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June 15, 2014

SOLEMNITY OF THE HOLY TRINITY

Jn 3: 16-18

For God so loved the world that he gave his only Son, so that everyone who believes in him may not perish but may have eternal life. Indeed, God did not send the Son into the world to condemn the world, but in order that the world might be saved through him. Those who believe in him are not condemned; but those who do not believe are condemned already, because they have not believed in the name of the only Son of God.

New Revised Standard Version, copyright 1989, by the National Council of the Churches of Christ in the United States of America. Used by permission. All rights reserved. USCCB approved. http://www.usccb.org/bible/approved-translations

Into Relationship

Here’s a question linked to today’s readings for the Solemnity of the Holy Trinity: don’t most all of life’s challenges center in one way or another on our relationships? Sometimes it is relationship between persons who have to work together, but would really prefer not to. Sometimes it is a relationship within our homes. Sometimes it is a good friendship that sours…or even rekindles. When all is said and done it is our families and friends that give us life and then continue to glue that life together when these relationships become fragile, even torn.

Jesus says to Nicodemus in today’s gospel: “Yes, God so loved the world that he gave his only son to save the world.” Our God, in a burst of great love for each of us, offers Jesus Christ to be in relationship with us in the Holy Spirit, as one in Trinity. Jesus thereby reveals something not only about God, but about being parents and children and families. Our lives really only click through intimate give-and-take, in day-to-day self-giving relationship one with another.

Thus today’s “Holy Trinity Fest” becomes for us a feast of wonderful possibility, a feast that encourages us to be co-creators with God of the lives and hopes, the fears and frustrations, the dreams and faith of the people and communities God gives to our care. For each of us, for our families and loved ones, for our wider world with all its messiness—may the blessing of Almighty God, Father, Son, and Holy Spirit, be strong in our hearts today and long into the future.

—The Jesuit Prayer Team

Prayer

Glory to the Father and to the Son and to the Holy Spirit. As it was in the beginning, is now, and always will be to the end of time. Amen.


Please share the Good Word with your friends!

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At Loyola Medicine, “we also treat the human spirit. ®” Inspired by the vision of St. Ignatius of Loyola, founder of the Jesuits and our namesake, we care for our patients as whole people - body, mind and spirit - and seek to be a healing presence in our communities. Whether you are a patient, family member, clinician, chaplain, or student, we invite you to pray these reflections and prayers with us.



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June 15, 2014

SOLEMNITY OF THE HOLY TRINITY

Jn 3: 16-18

For God so loved the world that he gave his only Son, so that everyone who believes in him may not perish but may have eternal life. Indeed, God did not send the Son into the world to condemn the world, but in order that the world might be saved through him. Those who believe in him are not condemned; but those who do not believe are condemned already, because they have not believed in the name of the only Son of God.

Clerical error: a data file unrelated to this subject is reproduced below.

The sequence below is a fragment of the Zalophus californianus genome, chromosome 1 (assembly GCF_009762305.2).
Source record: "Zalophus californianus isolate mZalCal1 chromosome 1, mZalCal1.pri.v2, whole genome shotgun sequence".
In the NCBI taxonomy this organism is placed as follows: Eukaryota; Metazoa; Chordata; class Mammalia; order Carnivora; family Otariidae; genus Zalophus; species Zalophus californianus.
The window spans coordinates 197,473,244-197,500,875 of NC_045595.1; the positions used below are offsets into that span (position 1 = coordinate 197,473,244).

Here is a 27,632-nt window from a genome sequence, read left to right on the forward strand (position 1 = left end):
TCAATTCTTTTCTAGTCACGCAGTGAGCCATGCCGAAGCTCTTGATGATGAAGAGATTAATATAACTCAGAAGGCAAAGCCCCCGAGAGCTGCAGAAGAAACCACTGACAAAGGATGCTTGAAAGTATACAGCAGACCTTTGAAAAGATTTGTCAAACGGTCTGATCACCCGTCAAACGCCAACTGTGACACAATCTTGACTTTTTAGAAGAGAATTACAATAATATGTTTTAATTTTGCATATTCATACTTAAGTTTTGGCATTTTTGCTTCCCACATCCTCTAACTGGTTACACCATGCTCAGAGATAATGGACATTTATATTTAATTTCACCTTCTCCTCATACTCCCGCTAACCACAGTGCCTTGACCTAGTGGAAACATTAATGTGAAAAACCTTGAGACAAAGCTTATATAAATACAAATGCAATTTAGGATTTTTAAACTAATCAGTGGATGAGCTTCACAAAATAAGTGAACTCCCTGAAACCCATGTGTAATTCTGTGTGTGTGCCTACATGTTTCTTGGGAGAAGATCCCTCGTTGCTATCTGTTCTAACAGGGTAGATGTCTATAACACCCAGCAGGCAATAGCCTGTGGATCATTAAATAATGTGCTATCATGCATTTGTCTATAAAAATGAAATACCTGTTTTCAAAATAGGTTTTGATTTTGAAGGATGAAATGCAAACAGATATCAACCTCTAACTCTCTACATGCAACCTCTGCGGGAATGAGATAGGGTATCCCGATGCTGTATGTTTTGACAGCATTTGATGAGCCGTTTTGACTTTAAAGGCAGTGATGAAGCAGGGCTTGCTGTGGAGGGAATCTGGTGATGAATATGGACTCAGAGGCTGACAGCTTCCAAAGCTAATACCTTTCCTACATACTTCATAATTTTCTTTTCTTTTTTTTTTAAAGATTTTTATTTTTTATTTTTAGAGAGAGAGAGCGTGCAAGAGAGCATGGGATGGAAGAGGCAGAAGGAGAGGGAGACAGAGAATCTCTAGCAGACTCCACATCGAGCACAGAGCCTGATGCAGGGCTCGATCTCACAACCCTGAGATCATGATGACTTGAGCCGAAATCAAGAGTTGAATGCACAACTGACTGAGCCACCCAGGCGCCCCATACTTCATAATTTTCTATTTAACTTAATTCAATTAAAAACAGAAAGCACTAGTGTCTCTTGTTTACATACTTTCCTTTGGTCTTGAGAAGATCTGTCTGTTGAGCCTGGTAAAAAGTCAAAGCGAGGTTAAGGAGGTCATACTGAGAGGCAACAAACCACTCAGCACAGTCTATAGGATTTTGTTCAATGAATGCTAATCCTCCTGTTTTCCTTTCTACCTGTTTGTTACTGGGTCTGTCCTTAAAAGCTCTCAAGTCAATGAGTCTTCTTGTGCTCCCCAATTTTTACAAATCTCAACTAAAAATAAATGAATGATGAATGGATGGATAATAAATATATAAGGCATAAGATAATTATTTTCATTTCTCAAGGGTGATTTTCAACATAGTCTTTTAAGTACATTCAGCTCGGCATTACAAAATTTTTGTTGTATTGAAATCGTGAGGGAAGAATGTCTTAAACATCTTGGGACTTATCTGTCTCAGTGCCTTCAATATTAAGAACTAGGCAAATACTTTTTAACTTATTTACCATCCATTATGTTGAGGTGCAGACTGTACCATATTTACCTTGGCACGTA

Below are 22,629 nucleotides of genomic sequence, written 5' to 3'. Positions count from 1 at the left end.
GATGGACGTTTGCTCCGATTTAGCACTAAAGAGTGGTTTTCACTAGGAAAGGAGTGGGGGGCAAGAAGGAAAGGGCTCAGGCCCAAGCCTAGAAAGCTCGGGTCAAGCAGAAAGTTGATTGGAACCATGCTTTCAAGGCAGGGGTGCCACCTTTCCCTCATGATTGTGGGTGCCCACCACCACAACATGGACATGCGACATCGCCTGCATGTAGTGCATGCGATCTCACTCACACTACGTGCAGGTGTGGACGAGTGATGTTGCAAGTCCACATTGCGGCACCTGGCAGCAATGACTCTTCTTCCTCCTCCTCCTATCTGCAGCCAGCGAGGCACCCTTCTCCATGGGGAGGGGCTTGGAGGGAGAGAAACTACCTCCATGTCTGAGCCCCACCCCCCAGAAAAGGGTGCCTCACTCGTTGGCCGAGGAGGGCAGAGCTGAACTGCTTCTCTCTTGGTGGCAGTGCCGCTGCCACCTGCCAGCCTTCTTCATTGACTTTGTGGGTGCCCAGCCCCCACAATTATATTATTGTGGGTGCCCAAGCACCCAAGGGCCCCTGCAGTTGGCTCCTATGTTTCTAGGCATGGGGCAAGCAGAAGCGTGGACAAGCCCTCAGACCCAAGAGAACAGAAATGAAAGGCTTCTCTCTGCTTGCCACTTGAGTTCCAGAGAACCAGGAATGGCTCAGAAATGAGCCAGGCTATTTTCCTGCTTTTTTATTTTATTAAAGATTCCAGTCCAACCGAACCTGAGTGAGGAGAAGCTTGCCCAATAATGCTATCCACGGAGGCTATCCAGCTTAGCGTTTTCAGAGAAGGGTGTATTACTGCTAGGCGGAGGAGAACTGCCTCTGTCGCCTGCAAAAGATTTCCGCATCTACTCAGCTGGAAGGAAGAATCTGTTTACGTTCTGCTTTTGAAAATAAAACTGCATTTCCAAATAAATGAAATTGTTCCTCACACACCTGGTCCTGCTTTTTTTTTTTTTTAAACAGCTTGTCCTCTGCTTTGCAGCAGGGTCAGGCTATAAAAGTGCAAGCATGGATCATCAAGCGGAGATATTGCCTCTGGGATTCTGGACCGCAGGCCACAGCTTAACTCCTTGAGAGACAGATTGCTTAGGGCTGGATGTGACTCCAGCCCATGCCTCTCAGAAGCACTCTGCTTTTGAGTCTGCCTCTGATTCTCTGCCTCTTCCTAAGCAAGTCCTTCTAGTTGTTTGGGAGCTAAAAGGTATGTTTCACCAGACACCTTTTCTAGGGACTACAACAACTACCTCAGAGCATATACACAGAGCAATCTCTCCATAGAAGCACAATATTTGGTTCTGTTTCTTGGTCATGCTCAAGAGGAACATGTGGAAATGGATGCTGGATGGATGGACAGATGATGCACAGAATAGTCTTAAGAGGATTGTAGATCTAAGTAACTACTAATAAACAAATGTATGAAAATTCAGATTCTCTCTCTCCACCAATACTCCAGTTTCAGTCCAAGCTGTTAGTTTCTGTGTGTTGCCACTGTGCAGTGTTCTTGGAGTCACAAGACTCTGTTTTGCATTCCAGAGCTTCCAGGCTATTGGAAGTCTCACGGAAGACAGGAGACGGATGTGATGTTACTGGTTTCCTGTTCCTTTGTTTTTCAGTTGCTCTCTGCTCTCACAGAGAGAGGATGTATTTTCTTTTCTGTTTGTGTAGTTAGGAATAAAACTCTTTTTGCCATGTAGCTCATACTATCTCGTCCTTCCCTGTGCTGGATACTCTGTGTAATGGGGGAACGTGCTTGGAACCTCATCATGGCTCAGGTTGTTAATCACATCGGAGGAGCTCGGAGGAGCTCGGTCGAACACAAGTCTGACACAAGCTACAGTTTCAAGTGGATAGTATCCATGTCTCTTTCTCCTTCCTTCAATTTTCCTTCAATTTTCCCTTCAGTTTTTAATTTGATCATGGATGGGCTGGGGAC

New Revised Standard Version, copyright 1989, by the National Council of the Churches of Christ in the United States of America. Used by permission. All rights reserved. USCCB approved. http://www.usccb.org/bible/approved-translations

Into Relationship

Here’s a question linked to today’s readings for the Solemnity of the Holy Trinity: don’t most all of life’s challenges center in one way or another on our relationships? Sometimes it is relationship between persons who have to work together, but would really prefer not to. Sometimes it is a relationship within our homes. Sometimes it is a good friendship that sours…or even rekindles. When all is said and done it is our families and friends that give us life and then continue to glue that life together when these relationships become fragile, even torn.

Jesus says to Nicodemus in today’s gospel: “Yes, God so loved the world that he gave his only son to save the world.” Our God, in a burst of great love for each of us, offers Jesus Christ to be in relationship with us in the Holy Spirit, as one in Trinity. Jesus thereby reveals something not only about God, but about being parents and children and families. Our lives really only click through intimate give-and-take, in day-to-day self-giving relationship one with another.

Thus today’s “Holy Trinity Fest” becomes for us a feast of wonderful possibility, a feast that encourages us to be co-creators with God of the lives and hopes, the fears and frustrations, the dreams and faith of the people and communities God gives to our care. For each of us, for our families and loved ones, for our wider world with all its messiness—may the blessing of Almighty God, Father, Son, and Holy Spirit, be strong in our hearts today and long into the future.

—The Jesuit Prayer Team

Prayer

Glory to the Father and to the Son and to the Holy Spirit. As it was in the beginning, is now, and always will be to the end of time. Amen.


Please share the Good Word with your friends!